FBIC Updates

FBIC Updates


Future of the Beauty Industry Coalition Leads In Texas With Occupational Licensing Reform

FBIC Working with State and Federal Leaders on Reform Efforts

Austin, Texas – This week, Future of the Beauty Industry Coalition (FIBC) representatives backed both federal and state legislation at events in Austin to ease the licensing regulation burdens facing many hard-working Texans.

Gordon Logan, CEO of Sport Clips Haircuts and FBIC Board Member, hosted U.S. Senator John Cornyn (R-TX) and other local business owners at an Austin Sport Clips as the Senator announced the New Hope and Opportunity through the Power of Employment Act (The New HOPE Act) — a bipartisan bill authored by Sen. Cornyn, that would ease the burdens of occupational licensing.

During a roundtable moderated by Mr. Logan, Sen. Cornyn commented that he hoped the New HOPE Act would aid Governor Abbott in Texas and governors around the country in “the identification, consolidation, or elimination of unnecessarily burdensome licenses and certifications.”

Aligning with Sen. Cornyn’s legislative priority, Mr. Logan spoke of FBIC’s efforts to improve employment opportunities for all cosmetologists: “This is a nationwide effort…to standardize hours and make it easier for stylists to move from one state to another and to lower barriers to entry.”

During a hearing before the State Licensing & Administrative Procedures Committee, representatives from The Professional Beauty Association, International SalonSpa Business Network, Sport Clips,
JCPenney Salon, and Visible Changes Salon also testified in support of HB 2407. HB 2407 would bring the private cosmetology school hours required to 1,000. Nearly 40% of all cosmetology students in Texas are already in 1,000-hour programs through the 175 high school programs already in place.

Bridget Sharpe, Government Affairs Manager for The Professional Beauty Association said to lawmakers, “HB 2407 will create parity between the existing high school cosmetology programs [in Texas] and the private school programs. It will allow competent and trained graduates to enter the workforce sooner, pay taxes, and begin thriving in their careers.”

Tabitha Castro, stylist for Visible Changes Salon in San Antonio shared her path to a cosmetology license and confidence in her license with lawmakers, “When comparing myself to my peers, I don’t think that graduating from a 1,000-hour program as opposed to a 1,500-hour program, put me at any sort of disadvantage. […] In fact, had I not had the advantage of getting my hours done in high school in the 1,000-hour program, I wouldn’t have considered being a hairdresser as it would have been too much of a money and time commitment on my behalf.”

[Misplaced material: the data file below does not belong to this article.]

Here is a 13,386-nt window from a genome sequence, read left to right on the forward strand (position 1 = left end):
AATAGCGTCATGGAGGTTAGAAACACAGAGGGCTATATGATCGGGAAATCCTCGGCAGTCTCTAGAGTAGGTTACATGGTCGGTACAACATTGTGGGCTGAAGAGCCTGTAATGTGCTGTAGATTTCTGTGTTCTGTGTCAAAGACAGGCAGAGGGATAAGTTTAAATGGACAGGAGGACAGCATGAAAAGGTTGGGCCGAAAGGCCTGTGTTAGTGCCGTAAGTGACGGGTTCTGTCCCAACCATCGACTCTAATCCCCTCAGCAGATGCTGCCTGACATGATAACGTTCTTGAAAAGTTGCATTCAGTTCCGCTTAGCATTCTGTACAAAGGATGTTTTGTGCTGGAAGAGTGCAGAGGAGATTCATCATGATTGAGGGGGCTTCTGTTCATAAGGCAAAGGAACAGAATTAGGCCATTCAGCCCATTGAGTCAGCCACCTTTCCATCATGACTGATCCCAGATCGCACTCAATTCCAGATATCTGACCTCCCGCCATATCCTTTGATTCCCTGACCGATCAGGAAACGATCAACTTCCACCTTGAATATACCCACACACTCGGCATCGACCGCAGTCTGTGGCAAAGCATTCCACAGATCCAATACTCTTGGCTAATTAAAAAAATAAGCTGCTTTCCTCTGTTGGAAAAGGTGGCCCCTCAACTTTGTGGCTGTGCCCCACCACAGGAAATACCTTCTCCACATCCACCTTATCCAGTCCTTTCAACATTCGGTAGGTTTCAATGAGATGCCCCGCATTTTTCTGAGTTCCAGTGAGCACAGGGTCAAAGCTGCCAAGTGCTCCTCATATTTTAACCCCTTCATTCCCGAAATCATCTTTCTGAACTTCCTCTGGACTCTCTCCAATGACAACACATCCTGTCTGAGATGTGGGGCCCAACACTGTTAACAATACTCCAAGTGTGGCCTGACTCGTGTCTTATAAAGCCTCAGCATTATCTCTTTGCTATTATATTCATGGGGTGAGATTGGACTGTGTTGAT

“Our company ties to Texas run deep. We are not only headquartered in the area, but I am proud to say that we are celebrating 100 years of doing business in Texas. We employ approximately 1,200 cosmetologists statewide,” said Natalie Lockhart, Vice President of JCPenney Salon. “We believe licensing should be fair and affordable. We support HB 2407 and believe that it will create parity with the existing high school cosmetology education track, and allow trained, competent graduates to enter the workforce sooner.”

Common, sensible licensing standards are crucial to sustainable growth for our industry and protecting public safety. The Future of the Beauty Industry Coalition supports the efforts by Texas legislators to help remove the barriers to entry for those looking to enter the cosmetology field, while maintaining high licensing standards to ensure health and public safety.


The Future of the Beauty Industry Coalition brings together — licensed stylists, salon owners, manufacturers, distributors, state cosmetology boards, students and schools — in order to build a stronger industry. Members include: Empire Schools, BlueCo Brands, the Professional Beauty Association, and The International SalonSpa Business Network. Learn more at http://futurebeautyindustrycoalition.com/.